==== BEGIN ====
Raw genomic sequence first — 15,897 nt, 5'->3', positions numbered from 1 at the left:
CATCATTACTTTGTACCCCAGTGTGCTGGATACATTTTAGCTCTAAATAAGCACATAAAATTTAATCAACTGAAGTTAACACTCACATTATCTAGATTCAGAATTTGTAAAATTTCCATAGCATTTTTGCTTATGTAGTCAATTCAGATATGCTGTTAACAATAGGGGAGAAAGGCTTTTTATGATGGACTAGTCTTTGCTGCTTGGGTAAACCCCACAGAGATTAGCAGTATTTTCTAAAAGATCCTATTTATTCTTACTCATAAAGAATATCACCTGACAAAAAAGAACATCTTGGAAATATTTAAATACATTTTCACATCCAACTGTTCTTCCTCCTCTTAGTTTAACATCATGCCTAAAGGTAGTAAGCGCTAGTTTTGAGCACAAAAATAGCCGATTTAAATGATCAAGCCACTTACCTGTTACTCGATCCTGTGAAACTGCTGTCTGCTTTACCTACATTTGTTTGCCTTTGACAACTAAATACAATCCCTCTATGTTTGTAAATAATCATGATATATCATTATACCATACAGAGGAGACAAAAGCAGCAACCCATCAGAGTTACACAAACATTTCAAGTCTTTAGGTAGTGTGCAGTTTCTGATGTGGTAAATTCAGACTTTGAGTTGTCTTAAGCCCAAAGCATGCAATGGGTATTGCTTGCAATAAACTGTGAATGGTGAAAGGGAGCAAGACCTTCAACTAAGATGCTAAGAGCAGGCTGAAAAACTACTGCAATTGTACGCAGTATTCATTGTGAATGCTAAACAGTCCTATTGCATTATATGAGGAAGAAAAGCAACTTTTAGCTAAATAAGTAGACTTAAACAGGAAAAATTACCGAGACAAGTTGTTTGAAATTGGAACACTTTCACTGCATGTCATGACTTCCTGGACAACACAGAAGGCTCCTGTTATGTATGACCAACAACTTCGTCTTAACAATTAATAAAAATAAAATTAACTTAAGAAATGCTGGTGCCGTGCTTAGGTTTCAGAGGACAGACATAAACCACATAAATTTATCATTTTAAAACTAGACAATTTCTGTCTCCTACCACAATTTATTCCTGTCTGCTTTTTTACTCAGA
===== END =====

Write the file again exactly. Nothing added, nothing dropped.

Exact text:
Raw genomic sequence first — 15,897 nt, 5'->3', positions numbered from 1 at the left:
CATCATTACTTTGTACCCCAGTGTGCTGGATACATTTTAGCTCTAAATAAGCACATAAAATTTAATCAACTGAAGTTAACACTCACATTATCTAGATTCAGAATTTGTAAAATTTCCATAGCATTTTTGCTTATGTAGTCAATTCAGATATGCTGTTAACAATAGGGGAGAAAGGCTTTTTATGATGGACTAGTCTTTGCTGCTTGGGTAAACCCCACAGAGATTAGCAGTATTTTCTAAAAGATCCTATTTATTCTTACTCATAAAGAATATCACCTGACAAAAAAGAACATCTTGGAAATATTTAAATACATTTTCACATCCAACTGTTCTTCCTCCTCTTAGTTTAACATCATGCCTAAAGGTAGTAAGCGCTAGTTTTGAGCACAAAAATAGCCGATTTAAATGATCAAGCCACTTACCTGTTACTCGATCCTGTGAAACTGCTGTCTGCTTTACCTACATTTGTTTGCCTTTGACAACTAAATACAATCCCTCTATGTTTGTAAATAATCATGATATATCATTATACCATACAGAGGAGACAAAAGCAGCAACCCATCAGAGTTACACAAACATTTCAAGTCTTTAGGTAGTGTGCAGTTTCTGATGTGGTAAATTCAGACTTTGAGTTGTCTTAAGCCCAAAGCATGCAATGGGTATTGCTTGCAATAAACTGTGAATGGTGAAAGGGAGCAAGACCTTCAACTAAGATGCTAAGAGCAGGCTGAAAAACTACTGCAATTGTACGCAGTATTCATTGTGAATGCTAAACAGTCCTATTGCATTATATGAGGAAGAAAAGCAACTTTTAGCTAAATAAGTAGACTTAAACAGGAAAAATTACCGAGACAAGTTGTTTGAAATTGGAACACTTTCACTGCATGTCATGACTTCCTGGACAACACAGAAGGCTCCTGTTATGTATGACCAACAACTTCGTCTTAACAATTAATAAAAATAAAATTAACTTAAGAAATGCTGGTGCCGTGCTTAGGTTTCAGAGGACAGACATAAACCACATAAATTTATCATTTTAAAACTAGACAATTTCTGTCTCCTACCACAATTTATTCCTGTCTGCTTTTTTACTCAGA